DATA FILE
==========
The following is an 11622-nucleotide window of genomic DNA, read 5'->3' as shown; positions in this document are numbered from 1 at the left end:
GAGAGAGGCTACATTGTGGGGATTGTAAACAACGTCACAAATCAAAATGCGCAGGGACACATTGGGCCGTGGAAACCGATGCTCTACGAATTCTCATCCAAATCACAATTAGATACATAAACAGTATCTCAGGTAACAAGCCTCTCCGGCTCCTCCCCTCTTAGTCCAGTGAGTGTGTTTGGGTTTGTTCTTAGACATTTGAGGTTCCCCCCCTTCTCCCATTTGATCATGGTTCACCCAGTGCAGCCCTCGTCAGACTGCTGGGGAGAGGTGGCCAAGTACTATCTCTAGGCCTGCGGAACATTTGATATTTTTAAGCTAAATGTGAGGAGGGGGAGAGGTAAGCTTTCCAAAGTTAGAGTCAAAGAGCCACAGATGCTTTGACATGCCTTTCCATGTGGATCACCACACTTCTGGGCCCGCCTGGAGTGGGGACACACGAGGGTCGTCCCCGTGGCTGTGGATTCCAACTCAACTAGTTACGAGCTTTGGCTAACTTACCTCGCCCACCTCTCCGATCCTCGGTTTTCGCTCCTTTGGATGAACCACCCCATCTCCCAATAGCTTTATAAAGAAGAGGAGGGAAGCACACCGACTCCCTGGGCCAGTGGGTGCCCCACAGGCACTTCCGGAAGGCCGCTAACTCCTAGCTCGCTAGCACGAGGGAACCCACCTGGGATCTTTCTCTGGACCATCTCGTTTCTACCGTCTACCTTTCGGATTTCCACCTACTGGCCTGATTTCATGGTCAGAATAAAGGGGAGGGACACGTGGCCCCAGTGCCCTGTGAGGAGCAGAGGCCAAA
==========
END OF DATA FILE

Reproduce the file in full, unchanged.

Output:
The following is an 11622-nucleotide window of genomic DNA, read 5'->3' as shown; positions in this document are numbered from 1 at the left end:
GAGAGAGGCTACATTGTGGGGATTGTAAACAACGTCACAAATCAAAATGCGCAGGGACACATTGGGCCGTGGAAACCGATGCTCTACGAATTCTCATCCAAATCACAATTAGATACATAAACAGTATCTCAGGTAACAAGCCTCTCCGGCTCCTCCCCTCTTAGTCCAGTGAGTGTGTTTGGGTTTGTTCTTAGACATTTGAGGTTCCCCCCCTTCTCCCATTTGATCATGGTTCACCCAGTGCAGCCCTCGTCAGACTGCTGGGGAGAGGTGGCCAAGTACTATCTCTAGGCCTGCGGAACATTTGATATTTTTAAGCTAAATGTGAGGAGGGGGAGAGGTAAGCTTTCCAAAGTTAGAGTCAAAGAGCCACAGATGCTTTGACATGCCTTTCCATGTGGATCACCACACTTCTGGGCCCGCCTGGAGTGGGGACACACGAGGGTCGTCCCCGTGGCTGTGGATTCCAACTCAACTAGTTACGAGCTTTGGCTAACTTACCTCGCCCACCTCTCCGATCCTCGGTTTTCGCTCCTTTGGATGAACCACCCCATCTCCCAATAGCTTTATAAAGAAGAGGAGGGAAGCACACCGACTCCCTGGGCCAGTGGGTGCCCCACAGGCACTTCCGGAAGGCCGCTAACTCCTAGCTCGCTAGCACGAGGGAACCCACCTGGGATCTTTCTCTGGACCATCTCGTTTCTACCGTCTACCTTTCGGATTTCCACCTACTGGCCTGATTTCATGGTCAGAATAAAGGGGAGGGACACGTGGCCCCAGTGCCCTGTGAGGAGCAGAGGCCAAA